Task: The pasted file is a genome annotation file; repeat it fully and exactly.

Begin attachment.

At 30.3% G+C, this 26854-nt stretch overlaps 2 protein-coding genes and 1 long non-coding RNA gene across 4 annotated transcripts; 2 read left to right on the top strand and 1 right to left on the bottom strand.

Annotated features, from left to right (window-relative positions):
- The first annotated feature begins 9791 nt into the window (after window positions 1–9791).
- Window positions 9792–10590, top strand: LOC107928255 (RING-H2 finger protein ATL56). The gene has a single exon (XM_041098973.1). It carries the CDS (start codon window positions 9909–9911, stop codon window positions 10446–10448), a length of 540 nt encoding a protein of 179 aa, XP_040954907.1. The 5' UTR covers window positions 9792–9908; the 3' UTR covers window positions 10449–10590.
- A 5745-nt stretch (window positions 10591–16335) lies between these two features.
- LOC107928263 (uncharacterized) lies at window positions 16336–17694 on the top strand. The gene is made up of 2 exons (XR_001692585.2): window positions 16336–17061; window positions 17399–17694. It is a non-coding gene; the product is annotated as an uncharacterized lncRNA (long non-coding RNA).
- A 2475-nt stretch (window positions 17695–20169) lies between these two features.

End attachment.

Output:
At 30.3% G+C, this 26854-nt stretch overlaps 2 protein-coding genes and 1 long non-coding RNA gene across 4 annotated transcripts; 2 read left to right on the top strand and 1 right to left on the bottom strand.

Annotated features, from left to right (window-relative positions):
- The first annotated feature begins 9791 nt into the window (after window positions 1–9791).
- Window positions 9792–10590, top strand: LOC107928255 (RING-H2 finger protein ATL56). The gene has a single exon (XM_041098973.1). It carries the CDS (start codon window positions 9909–9911, stop codon window positions 10446–10448), a length of 540 nt encoding a protein of 179 aa, XP_040954907.1. The 5' UTR covers window positions 9792–9908; the 3' UTR covers window positions 10449–10590.
- A 5745-nt stretch (window positions 10591–16335) lies between these two features.
- LOC107928263 (uncharacterized) lies at window positions 16336–17694 on the top strand. The gene is made up of 2 exons (XR_001692585.2): window positions 16336–17061; window positions 17399–17694. It is a non-coding gene; the product is annotated as an uncharacterized lncRNA (long non-coding RNA).
- A 2475-nt stretch (window positions 17695–20169) lies between these two features.